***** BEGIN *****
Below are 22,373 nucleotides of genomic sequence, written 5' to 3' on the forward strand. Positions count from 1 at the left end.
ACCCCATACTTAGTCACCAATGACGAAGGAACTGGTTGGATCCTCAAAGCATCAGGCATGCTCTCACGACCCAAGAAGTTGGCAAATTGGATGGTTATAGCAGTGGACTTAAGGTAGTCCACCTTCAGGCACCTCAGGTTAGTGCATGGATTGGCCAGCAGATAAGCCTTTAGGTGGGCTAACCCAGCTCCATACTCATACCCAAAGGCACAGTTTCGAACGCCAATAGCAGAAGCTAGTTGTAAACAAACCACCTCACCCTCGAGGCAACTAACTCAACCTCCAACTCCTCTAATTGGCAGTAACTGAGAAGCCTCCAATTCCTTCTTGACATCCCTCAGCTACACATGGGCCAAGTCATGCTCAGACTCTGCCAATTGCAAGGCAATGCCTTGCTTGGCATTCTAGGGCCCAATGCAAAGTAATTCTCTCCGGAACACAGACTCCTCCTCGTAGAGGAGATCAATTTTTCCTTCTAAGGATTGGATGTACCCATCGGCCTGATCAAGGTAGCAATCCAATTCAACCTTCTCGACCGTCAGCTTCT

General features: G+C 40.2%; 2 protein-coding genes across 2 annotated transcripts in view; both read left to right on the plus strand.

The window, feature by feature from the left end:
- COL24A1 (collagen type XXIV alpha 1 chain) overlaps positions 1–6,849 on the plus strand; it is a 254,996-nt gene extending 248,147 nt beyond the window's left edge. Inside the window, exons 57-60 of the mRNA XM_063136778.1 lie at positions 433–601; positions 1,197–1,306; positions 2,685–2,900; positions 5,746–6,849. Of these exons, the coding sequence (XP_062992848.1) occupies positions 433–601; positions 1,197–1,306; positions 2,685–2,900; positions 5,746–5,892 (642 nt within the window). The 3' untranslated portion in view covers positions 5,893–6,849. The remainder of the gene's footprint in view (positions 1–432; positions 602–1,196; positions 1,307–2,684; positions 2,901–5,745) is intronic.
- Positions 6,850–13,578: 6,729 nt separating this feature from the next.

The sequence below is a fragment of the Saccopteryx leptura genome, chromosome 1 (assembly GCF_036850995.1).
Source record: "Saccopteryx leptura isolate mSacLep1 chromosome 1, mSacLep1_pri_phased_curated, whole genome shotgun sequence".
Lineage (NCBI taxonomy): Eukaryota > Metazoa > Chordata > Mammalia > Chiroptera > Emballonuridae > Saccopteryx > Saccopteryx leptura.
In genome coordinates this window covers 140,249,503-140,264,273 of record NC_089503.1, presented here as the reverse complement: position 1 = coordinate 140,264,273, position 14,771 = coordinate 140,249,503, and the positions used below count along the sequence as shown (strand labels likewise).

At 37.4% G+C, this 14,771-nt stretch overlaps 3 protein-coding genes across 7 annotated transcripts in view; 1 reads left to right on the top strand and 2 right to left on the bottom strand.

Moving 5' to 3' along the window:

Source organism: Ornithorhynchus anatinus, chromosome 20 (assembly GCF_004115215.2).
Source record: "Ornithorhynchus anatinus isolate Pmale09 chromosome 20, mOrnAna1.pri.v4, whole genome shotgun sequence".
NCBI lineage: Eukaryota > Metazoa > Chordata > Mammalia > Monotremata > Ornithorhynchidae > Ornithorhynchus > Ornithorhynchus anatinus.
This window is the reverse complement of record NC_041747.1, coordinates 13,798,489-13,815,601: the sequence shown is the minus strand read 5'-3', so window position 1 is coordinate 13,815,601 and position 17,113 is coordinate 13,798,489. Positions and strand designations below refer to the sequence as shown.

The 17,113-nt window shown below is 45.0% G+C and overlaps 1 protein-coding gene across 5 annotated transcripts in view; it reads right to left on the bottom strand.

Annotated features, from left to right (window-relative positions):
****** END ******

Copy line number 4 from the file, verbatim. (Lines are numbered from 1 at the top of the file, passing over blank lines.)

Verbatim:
The window, feature by feature from the left end: